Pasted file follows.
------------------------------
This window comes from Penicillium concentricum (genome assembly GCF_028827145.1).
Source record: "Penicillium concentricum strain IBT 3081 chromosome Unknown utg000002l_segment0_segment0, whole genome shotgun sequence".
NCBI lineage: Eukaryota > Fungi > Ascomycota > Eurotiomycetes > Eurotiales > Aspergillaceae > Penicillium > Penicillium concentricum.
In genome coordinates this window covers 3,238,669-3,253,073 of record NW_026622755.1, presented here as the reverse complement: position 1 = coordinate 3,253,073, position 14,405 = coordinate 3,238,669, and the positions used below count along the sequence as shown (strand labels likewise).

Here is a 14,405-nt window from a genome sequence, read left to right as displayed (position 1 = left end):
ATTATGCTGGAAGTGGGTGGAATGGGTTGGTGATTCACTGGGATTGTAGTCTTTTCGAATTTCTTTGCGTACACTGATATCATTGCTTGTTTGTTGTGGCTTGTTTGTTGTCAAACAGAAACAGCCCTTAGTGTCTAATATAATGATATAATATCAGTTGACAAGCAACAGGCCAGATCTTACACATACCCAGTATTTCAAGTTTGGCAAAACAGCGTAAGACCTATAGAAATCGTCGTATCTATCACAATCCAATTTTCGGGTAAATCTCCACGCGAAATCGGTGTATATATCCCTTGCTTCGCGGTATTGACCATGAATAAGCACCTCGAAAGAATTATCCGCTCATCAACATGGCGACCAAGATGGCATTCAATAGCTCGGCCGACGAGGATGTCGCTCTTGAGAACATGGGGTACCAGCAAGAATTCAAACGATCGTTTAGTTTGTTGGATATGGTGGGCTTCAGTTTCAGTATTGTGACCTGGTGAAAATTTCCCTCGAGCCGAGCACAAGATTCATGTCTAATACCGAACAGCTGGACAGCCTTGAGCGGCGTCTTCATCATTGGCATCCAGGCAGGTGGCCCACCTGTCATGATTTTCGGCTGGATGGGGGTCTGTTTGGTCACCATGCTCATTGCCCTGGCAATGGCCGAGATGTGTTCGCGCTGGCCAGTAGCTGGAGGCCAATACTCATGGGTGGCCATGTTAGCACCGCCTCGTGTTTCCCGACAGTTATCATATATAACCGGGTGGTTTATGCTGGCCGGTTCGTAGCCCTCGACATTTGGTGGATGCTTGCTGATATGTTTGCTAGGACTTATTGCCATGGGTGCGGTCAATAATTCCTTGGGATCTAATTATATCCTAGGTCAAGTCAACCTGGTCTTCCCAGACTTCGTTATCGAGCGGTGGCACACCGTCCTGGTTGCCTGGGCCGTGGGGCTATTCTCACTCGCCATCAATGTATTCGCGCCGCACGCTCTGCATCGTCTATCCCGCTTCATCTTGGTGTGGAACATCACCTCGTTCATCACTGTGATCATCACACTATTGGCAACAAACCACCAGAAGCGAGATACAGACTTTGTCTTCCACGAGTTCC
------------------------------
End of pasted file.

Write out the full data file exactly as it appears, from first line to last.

This window comes from Penicillium concentricum (genome assembly GCF_028827145.1).
Source record: "Penicillium concentricum strain IBT 3081 chromosome Unknown utg000002l_segment0_segment0, whole genome shotgun sequence".
NCBI lineage: Eukaryota > Fungi > Ascomycota > Eurotiomycetes > Eurotiales > Aspergillaceae > Penicillium > Penicillium concentricum.
In genome coordinates this window covers 3,238,669-3,253,073 of record NW_026622755.1, presented here as the reverse complement: position 1 = coordinate 3,253,073, position 14,405 = coordinate 3,238,669, and the positions used below count along the sequence as shown (strand labels likewise).

Here is a 14,405-nt window from a genome sequence, read left to right as displayed (position 1 = left end):
ATTATGCTGGAAGTGGGTGGAATGGGTTGGTGATTCACTGGGATTGTAGTCTTTTCGAATTTCTTTGCGTACACTGATATCATTGCTTGTTTGTTGTGGCTTGTTTGTTGTCAAACAGAAACAGCCCTTAGTGTCTAATATAATGATATAATATCAGTTGACAAGCAACAGGCCAGATCTTACACATACCCAGTATTTCAAGTTTGGCAAAACAGCGTAAGACCTATAGAAATCGTCGTATCTATCACAATCCAATTTTCGGGTAAATCTCCACGCGAAATCGGTGTATATATCCCTTGCTTCGCGGTATTGACCATGAATAAGCACCTCGAAAGAATTATCCGCTCATCAACATGGCGACCAAGATGGCATTCAATAGCTCGGCCGACGAGGATGTCGCTCTTGAGAACATGGGGTACCAGCAAGAATTCAAACGATCGTTTAGTTTGTTGGATATGGTGGGCTTCAGTTTCAGTATTGTGACCTGGTGAAAATTTCCCTCGAGCCGAGCACAAGATTCATGTCTAATACCGAACAGCTGGACAGCCTTGAGCGGCGTCTTCATCATTGGCATCCAGGCAGGTGGCCCACCTGTCATGATTTTCGGCTGGATGGGGGTCTGTTTGGTCACCATGCTCATTGCCCTGGCAATGGCCGAGATGTGTTCGCGCTGGCCAGTAGCTGGAGGCCAATACTCATGGGTGGCCATGTTAGCACCGCCTCGTGTTTCCCGACAGTTATCATATATAACCGGGTGGTTTATGCTGGCCGGTTCGTAGCCCTCGACATTTGGTGGATGCTTGCTGATATGTTTGCTAGGACTTATTGCCATGGGTGCGGTCAATAATTCCTTGGGATCTAATTATATCCTAGGTCAAGTCAACCTGGTCTTCCCAGACTTCGTTATCGAGCGGTGGCACACCGTCCTGGTTGCCTGGGCCGTGGGGCTATTCTCACTCGCCATCAATGTATTCGCGCCGCACGCTCTGCATCGTCTATCCCGCTTCATCTTGGTGTGGAACATCACCTCGTTCATCACTGTGATCATCACACTATTGGCAACAAACCACCAGAAGCGAGATACAGACTTTGTCTTCCACGAGTTCC